Homeothermy: The Envy of Every Freezing Fish

December 19, 2014

A sub-zero, wind-chilled evening has now enveloped a near-frozen body of freshwater. You, the endothermic (warm-blooded) mammal, find yourself about to take the “polar bear plunge” into that ice littered body of water, egged-on by the louder-than-life chants of your fellow thrill-seekers. You begin breathing deeply, you’re exhalations condense in clouds of courage―you jump. Instantly, every muscle-laden sinew contracts from thermal shock. But your conscious, homeostatic mind’s screaming: “Find dry land, get warm.”

Stoke by numbing stroke, you locate that outlet of escape at the waterhole’s edge, pulling yourself up-and-out of the temperate condition. Still, in a delusional state of mind, your fellow “jumpers” cloak you in a thermal blanket and parade about your courageous endeavor; it’s a paradoxical situation, somewhere between bravado and idiocy. You’re grinning―and warming-up. At this point in time, you’re more aware than ever before that you’re human, and endothermic being; it’s a sublime anatomical quirk. And that, ladies and gentlemen, is homeothermy—thermoregulation that allows an organism to stabilize its own body temperature in lieu of external thermal assistances. And, if you’re an aquatic organism—let’s say a fish, for example—this is a biological blessing.

Never Frozen in Time
Generally speaking, most Artic fish can solely rely on the ice structuring proteins (ISPS) found in their circulatory system. These peptides, quite literally, act as a naturally occurring antifreeze, allowing these aquatic “polar bear club” enthusiasts to live-and-thrive in those said conditions. However, there’s a “catch”—fish that rely primarily on this protein are lethargic, plankton-feeding organisms.

Waste Not, Need Not
But for the active, quick-witted salmon shark (Lamna ditropis) that inhabits those same arctic waters, those protein structures just won’t cut it for their predatory habits—they’re noted as the “miniature Jaws” of the northern Pacific. This vivacious mackerel shark has a trick up its dorsal fin—vascular co-current heat exchange. I know, it’s a mouthful of scientific jargon but bear with me. Allow me to make that more approachable: in essence, they’re able to retain any metabolically created heat—for example, the heat generated by kinetic muscle movements—that is later recycled from the animal’s dorsal aorta and on into the surrounding vascular tissue. Metaphorically speaking, this method of homeothermy is akin to an electrical blanket. The electrical heat source is generated from the electrical supplied outlet where it’s then radiated throughout the cotton-blanketed sheath. Nifty, isn’t it?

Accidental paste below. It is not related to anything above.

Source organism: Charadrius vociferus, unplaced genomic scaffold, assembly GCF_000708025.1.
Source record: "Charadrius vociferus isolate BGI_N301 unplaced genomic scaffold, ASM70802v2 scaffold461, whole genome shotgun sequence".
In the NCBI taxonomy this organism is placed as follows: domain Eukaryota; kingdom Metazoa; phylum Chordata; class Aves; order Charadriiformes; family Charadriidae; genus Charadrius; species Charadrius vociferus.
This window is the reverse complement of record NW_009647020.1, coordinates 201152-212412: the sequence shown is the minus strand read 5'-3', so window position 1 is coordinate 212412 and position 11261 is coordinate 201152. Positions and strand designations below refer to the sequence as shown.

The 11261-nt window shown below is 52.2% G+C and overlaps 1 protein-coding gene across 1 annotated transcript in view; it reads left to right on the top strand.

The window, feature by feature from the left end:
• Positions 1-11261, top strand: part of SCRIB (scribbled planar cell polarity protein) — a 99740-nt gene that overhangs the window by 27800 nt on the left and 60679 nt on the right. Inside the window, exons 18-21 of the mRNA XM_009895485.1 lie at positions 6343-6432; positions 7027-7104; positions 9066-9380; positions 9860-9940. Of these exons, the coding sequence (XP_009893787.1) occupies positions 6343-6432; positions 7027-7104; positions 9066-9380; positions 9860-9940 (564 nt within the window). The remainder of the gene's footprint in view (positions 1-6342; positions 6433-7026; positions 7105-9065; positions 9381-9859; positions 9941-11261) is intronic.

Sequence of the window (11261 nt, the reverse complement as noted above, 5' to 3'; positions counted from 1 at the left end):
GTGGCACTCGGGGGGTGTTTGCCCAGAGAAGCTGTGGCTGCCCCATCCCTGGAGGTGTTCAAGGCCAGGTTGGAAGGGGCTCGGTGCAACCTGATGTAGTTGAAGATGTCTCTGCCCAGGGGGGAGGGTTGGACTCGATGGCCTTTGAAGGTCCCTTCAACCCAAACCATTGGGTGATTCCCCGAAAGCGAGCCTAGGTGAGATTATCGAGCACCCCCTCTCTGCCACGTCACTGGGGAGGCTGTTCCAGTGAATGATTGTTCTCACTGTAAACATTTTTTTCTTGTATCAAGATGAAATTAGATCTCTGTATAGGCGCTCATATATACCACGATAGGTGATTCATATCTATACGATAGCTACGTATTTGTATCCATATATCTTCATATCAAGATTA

Salmon sharks aren’t the only animal to practice this method of internal heat exchange. Bluefin tuna, another highly predatory fish, have been documented to utilize vascular co-current heat exchange. See the food-webbed pattern here—predation requires higher-levels of athleticism, and therefore homeostatic warmer bodies.

Now fully clothed and muscularly functional, you begin to understand the gravity of the feet of elemental bravery you just achieved. Your fingertips regain sensitivity, cementing your endothermic being. What a gift, an anatomical advantage. Then, out of the corner of your slightly blurred vision, you witness an ice fisherman reel-in an artic cod; a metaphorical image that, for some reason, lingers. And just as you’re about to load-into a heat-seated automobile, an epiphinal inner dialogue finds its voice. “Life will always find a way to thrive, warm-blooded or otherwise. Adaptation is the key to thriving and surviving.”



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